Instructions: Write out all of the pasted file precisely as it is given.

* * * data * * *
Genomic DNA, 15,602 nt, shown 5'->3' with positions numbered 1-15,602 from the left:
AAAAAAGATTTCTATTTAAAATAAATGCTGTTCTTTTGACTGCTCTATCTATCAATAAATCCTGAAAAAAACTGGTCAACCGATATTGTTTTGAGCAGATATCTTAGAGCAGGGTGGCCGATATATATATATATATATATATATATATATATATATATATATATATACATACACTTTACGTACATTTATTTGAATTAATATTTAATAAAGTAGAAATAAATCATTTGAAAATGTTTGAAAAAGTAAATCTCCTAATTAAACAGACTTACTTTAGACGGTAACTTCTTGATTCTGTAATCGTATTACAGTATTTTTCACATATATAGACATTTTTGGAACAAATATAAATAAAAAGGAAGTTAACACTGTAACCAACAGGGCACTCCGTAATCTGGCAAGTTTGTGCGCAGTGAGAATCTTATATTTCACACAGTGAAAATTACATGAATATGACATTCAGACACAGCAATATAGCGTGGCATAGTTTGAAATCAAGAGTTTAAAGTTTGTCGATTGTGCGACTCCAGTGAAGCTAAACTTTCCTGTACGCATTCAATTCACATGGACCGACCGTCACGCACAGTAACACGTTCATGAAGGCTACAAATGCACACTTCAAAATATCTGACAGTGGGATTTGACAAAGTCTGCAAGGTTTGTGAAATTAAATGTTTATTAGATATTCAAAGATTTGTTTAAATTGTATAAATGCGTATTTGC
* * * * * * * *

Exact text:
Genomic DNA, 15,602 nt, shown 5'->3' with positions numbered 1-15,602 from the left:
AAAAAAGATTTCTATTTAAAATAAATGCTGTTCTTTTGACTGCTCTATCTATCAATAAATCCTGAAAAAAACTGGTCAACCGATATTGTTTTGAGCAGATATCTTAGAGCAGGGTGGCCGATATATATATATATATATATATATATATATATATATATATATATATACATACACTTTACGTACATTTATTTGAATTAATATTTAATAAAGTAGAAATAAATCATTTGAAAATGTTTGAAAAAGTAAATCTCCTAATTAAACAGACTTACTTTAGACGGTAACTTCTTGATTCTGTAATCGTATTACAGTATTTTTCACATATATAGACATTTTTGGAACAAATATAAATAAAAAGGAAGTTAACACTGTAACCAACAGGGCACTCCGTAATCTGGCAAGTTTGTGCGCAGTGAGAATCTTATATTTCACACAGTGAAAATTACATGAATATGACATTCAGACACAGCAATATAGCGTGGCATAGTTTGAAATCAAGAGTTTAAAGTTTGTCGATTGTGCGACTCCAGTGAAGCTAAACTTTCCTGTACGCATTCAATTCACATGGACCGACCGTCACGCACAGTAACACGTTCATGAAGGCTACAAATGCACACTTCAAAATATCTGACAGTGGGATTTGACAAAGTCTGCAAGGTTTGTGAAATTAAATGTTTATTAGATATTCAAAGATTTGTTTAAATTGTATAAATGCGTATTTGC